China reported an unexpected trade surplus last month as import growth trailed forecasts, underscoring risks of a deeper slowdown in the worldâ€™s second- largest economy.
Inbound shipments rose 5.3 percent, the customs bureau said today, below the 9 percent median estimate in a Bloomberg News survey. Exports increased 8.9 percent from a year earlier, more than forecast, leaving a trade surplus of $5.35 billion, compared with a median projection for a $3.15 billion trade deficit.
Asian stocks fell amid renewed concern about growth in China, fiscal woes in Europe and Federal Reserve Chairman Ben S. Bernankeâ€™s comment that the U.S. economy was far from a full recovery. Premier Wen Jiabao may need to balance gains in external demand with a slowdown in domestic consumption in deciding whether to add monetary or fiscal stimulus.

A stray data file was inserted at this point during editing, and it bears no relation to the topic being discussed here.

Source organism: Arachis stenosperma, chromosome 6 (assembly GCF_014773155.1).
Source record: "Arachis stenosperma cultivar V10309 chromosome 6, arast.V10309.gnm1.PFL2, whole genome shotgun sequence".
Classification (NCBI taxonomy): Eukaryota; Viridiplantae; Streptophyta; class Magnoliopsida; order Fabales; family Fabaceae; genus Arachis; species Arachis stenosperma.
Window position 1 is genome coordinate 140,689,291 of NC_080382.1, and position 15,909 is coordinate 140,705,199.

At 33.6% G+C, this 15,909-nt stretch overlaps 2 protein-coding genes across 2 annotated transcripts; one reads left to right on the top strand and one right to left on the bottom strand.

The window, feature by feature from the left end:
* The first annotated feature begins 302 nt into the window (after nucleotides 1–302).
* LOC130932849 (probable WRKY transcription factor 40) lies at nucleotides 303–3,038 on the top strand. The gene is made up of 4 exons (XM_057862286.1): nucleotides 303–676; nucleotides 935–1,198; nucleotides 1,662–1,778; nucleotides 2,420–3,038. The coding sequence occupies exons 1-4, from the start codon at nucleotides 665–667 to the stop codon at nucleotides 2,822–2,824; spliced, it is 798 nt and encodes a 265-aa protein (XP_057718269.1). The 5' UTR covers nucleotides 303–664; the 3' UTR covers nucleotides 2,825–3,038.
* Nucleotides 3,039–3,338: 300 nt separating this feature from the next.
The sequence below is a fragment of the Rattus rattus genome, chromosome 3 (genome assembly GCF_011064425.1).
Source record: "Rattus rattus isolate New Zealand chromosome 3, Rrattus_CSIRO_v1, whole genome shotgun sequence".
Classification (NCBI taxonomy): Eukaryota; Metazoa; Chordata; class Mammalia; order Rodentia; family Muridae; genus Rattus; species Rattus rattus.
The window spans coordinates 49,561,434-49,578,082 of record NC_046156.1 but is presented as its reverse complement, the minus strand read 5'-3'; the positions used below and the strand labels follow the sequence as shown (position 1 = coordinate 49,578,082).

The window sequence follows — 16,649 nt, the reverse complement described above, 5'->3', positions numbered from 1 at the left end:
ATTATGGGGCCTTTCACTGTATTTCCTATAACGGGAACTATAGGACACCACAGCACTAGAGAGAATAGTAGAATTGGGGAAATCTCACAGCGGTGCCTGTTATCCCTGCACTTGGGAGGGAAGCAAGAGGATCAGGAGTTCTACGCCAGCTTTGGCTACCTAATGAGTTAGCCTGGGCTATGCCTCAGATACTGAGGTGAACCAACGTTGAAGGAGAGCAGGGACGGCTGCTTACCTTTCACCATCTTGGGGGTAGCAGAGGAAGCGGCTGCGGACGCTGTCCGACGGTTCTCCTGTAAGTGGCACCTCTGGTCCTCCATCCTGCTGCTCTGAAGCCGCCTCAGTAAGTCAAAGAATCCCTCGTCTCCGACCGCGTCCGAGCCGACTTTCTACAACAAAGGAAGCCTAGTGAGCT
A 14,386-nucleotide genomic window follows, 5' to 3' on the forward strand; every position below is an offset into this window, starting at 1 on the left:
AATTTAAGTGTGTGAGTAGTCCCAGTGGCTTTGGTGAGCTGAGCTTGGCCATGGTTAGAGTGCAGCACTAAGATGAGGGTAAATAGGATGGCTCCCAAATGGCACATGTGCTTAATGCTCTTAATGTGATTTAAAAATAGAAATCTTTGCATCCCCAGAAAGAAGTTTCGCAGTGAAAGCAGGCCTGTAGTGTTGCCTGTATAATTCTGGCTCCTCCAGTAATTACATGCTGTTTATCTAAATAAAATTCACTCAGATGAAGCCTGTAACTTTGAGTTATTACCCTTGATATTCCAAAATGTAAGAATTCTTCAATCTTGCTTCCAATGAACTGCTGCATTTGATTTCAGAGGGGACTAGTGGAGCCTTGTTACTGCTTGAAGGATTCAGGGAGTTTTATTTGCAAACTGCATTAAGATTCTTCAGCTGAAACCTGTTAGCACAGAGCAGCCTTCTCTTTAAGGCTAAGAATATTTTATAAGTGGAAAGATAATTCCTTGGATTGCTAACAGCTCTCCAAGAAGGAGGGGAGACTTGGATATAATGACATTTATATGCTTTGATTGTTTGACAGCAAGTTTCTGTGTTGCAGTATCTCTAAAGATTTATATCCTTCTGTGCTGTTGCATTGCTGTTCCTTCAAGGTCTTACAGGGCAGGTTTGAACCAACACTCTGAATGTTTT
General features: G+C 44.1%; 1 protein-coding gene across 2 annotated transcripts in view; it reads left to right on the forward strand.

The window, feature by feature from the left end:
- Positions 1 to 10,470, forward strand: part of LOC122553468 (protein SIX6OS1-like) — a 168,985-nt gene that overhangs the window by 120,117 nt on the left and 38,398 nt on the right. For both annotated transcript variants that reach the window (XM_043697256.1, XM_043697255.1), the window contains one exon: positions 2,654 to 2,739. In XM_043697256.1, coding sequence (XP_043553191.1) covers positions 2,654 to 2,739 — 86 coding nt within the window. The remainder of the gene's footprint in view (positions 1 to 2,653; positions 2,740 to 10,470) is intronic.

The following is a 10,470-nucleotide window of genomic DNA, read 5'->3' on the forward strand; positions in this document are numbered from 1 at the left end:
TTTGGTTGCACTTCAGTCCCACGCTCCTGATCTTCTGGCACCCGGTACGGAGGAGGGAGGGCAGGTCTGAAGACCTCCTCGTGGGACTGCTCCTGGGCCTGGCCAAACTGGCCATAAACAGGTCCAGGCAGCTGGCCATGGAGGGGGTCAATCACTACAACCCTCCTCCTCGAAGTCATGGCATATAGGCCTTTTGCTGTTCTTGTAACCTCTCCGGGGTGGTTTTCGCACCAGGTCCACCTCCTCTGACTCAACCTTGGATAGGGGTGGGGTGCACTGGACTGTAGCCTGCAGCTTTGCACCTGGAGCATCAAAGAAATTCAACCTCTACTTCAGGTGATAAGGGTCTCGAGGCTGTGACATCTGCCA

â€œThe sluggish import growth shows weakening domestic demand and investment growth while exports are stabilizing,â€ said Chang Jian, economist at Barclays Capital in Hong Kong who formerly worked for the World Bank. â€œPolicy makers need to strike a delicate balance between preserving growth and containing inflation at this stage, yet they may tilt more toward sustaining growth in the second quarter.â€
In Japan, the central bank refrained from expanding monetary easing to counter deflation, resisting pressure from lawmakers who five days ago rejected a nominee for the policy board. The Bank of Japan kept the key interest rate between zero and 0.1 percent and left its 30 trillion yen ($368 billion) asset-purchase fund and 35 trillion yen credit-lending program unchanged.
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